Insurance companies usually offer liability insurance as part of a tenant or homeowner’s insurance policy. Sometimes called renters liability insurance, renters liability insurance is just one aspect of the coverage you will get when you purchase renters insurance.
What is the difference between tenant insurance and liability insurance?
How Much Renters Liability Insurance Do I Need?
To determine how much renters liability insurance you need, consider what you stand to lose in a lawsuit.
Many insurance companies offer a standard amount for renters liability insurance, such as $100,000. But you can increase this amount and/or buy a umbrella insurance policy for even higher coverage.
How much does tenant liability insurance cost?
Renters insurance costs an average of $173 per year for $15,000 of personal property coverage. This also includes coverage for third party liability and additional living expenses.
Your cost for renters insurance could be higher or lower depending on several factors, including:
- Your location
- Type of residence
- Claims history
- Coverage amount
- police deductible
- Whether you own a dog
Does my landlord’s insurance policy protect me?
Rental property insurancealso known as owner insurancecan pay damage or injury when the owner is legally responsible. For example, if your guest trips and falls on the steps due to loose boards, your landlord’s insurance policy should kick in. However, if your dog bit your guest’s leg, the landlord’s policy would not cover the problem.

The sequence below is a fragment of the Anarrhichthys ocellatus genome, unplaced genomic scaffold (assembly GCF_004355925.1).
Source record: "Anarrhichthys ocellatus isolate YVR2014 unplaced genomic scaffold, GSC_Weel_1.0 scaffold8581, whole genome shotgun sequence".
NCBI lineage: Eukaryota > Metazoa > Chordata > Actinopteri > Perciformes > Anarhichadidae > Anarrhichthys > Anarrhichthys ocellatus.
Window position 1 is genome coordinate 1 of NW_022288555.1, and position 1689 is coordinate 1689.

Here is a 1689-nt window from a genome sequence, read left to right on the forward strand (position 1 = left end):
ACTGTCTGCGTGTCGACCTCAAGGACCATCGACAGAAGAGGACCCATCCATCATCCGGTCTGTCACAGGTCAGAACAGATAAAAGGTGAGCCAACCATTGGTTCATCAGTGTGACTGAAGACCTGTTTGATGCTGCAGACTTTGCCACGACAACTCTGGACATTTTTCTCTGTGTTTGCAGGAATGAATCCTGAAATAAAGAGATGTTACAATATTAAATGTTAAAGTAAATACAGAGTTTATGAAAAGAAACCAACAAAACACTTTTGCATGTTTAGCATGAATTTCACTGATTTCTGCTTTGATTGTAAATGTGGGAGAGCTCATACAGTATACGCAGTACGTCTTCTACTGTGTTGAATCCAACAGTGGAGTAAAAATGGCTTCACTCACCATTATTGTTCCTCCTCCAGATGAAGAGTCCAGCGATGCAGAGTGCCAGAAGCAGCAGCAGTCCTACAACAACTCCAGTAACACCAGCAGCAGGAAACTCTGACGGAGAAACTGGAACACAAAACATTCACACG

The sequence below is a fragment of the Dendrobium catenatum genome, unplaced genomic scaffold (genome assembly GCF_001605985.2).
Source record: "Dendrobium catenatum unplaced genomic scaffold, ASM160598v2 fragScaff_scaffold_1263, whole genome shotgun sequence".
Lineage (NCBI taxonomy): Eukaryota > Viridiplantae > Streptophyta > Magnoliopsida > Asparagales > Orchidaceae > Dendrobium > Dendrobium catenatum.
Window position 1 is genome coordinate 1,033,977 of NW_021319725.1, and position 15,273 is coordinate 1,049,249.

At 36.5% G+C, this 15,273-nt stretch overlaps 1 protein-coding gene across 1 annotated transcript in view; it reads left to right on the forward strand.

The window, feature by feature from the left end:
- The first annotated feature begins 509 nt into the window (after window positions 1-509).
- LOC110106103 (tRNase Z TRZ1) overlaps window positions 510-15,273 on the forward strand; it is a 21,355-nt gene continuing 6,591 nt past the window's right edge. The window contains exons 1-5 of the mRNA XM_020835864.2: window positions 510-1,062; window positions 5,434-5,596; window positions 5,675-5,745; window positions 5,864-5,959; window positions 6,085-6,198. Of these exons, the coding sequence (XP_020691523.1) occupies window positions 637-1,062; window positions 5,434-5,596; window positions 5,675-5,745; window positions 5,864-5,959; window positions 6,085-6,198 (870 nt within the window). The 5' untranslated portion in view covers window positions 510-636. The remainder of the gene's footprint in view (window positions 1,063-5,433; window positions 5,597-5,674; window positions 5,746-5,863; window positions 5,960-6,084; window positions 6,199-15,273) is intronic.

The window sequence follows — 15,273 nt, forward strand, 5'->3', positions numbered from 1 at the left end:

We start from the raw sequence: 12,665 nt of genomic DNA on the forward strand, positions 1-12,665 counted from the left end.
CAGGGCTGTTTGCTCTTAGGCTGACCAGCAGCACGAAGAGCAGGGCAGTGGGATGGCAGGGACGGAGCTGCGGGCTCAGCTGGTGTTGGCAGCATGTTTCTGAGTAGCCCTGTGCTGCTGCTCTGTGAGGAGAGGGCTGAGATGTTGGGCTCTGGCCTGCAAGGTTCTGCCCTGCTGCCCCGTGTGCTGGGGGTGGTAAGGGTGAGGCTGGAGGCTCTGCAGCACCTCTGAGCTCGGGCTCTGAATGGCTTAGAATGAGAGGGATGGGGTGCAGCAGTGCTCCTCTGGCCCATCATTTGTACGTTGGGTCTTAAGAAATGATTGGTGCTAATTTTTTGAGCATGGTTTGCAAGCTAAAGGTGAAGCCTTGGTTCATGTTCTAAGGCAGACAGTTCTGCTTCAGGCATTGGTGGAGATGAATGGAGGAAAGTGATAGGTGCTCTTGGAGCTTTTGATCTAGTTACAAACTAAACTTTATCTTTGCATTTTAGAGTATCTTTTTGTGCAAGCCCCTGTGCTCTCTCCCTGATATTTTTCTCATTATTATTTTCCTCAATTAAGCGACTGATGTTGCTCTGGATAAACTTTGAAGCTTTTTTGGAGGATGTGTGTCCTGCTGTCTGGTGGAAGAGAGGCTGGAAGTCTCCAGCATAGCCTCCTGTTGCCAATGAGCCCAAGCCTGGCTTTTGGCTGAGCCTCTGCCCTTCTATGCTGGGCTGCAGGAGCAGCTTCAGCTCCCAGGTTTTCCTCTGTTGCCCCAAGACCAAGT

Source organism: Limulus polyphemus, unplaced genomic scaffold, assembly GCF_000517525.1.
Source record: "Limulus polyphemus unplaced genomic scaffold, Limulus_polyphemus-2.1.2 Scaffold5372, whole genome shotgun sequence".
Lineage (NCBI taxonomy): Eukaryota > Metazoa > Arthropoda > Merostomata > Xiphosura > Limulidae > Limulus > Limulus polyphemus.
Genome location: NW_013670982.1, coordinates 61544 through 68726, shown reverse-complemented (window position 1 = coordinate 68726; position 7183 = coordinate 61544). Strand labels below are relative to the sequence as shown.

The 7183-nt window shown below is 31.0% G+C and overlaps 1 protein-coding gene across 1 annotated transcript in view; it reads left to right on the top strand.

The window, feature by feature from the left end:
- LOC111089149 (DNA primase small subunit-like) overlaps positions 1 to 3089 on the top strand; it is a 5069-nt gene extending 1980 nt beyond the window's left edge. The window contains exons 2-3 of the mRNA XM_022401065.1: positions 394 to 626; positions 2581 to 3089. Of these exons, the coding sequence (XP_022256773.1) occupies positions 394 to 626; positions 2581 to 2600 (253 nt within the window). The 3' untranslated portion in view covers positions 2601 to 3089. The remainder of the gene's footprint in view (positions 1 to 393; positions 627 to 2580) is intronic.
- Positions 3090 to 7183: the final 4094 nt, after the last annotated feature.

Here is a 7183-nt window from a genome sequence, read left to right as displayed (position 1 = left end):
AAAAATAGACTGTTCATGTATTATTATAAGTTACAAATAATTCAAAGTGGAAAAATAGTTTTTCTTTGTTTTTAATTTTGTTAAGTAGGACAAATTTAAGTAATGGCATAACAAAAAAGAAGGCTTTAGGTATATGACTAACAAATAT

A homeowner’s insurance policy also does not cover theft or damage to your personal property.
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Renters Liability Insurance FAQs
Is civil liability the same as tenant insurance?
Personal responsibility is part of a Tenant insurance Politics. Renters insurance includes coverage for your personal property, liability insurance, and additional coverage for living expenses when you cannot live in your rental unit due to damage.
Do I need more liability coverage if I have a pet?
Having a dog can increase your risk of insurance claims against you, so it is wise to carry sufficient liability insurance.
The average cost of a dog bite insurance claim in the United States in 2021 was around $49,000 and is trending upwards, according to the Insurance Information Institute. If you have a dog that causes injury or damage to someone and you are legally liable, you will be required to pay for anything over your tenant’s insurance liability coverage limit.
Under some insurance policies, dogs are excluded from liability coverage. In these cases, you would be 100% responsible for the injuries caused by your dog.
Why would anyone want to have tenant insurance if the landlord of their building has insurance?
Tenant Insurance Projects your own businesspays for additional living expenses if you have to temporarily live elsewhere and provides liability coverage if you are responsible for another person’s injury or property damage.
A building owner owner insurance will not help you with these problems. A homeowner’s insurance policy covers the building, common areas, and provides liability if the damage or injury is the fault of the homeowner.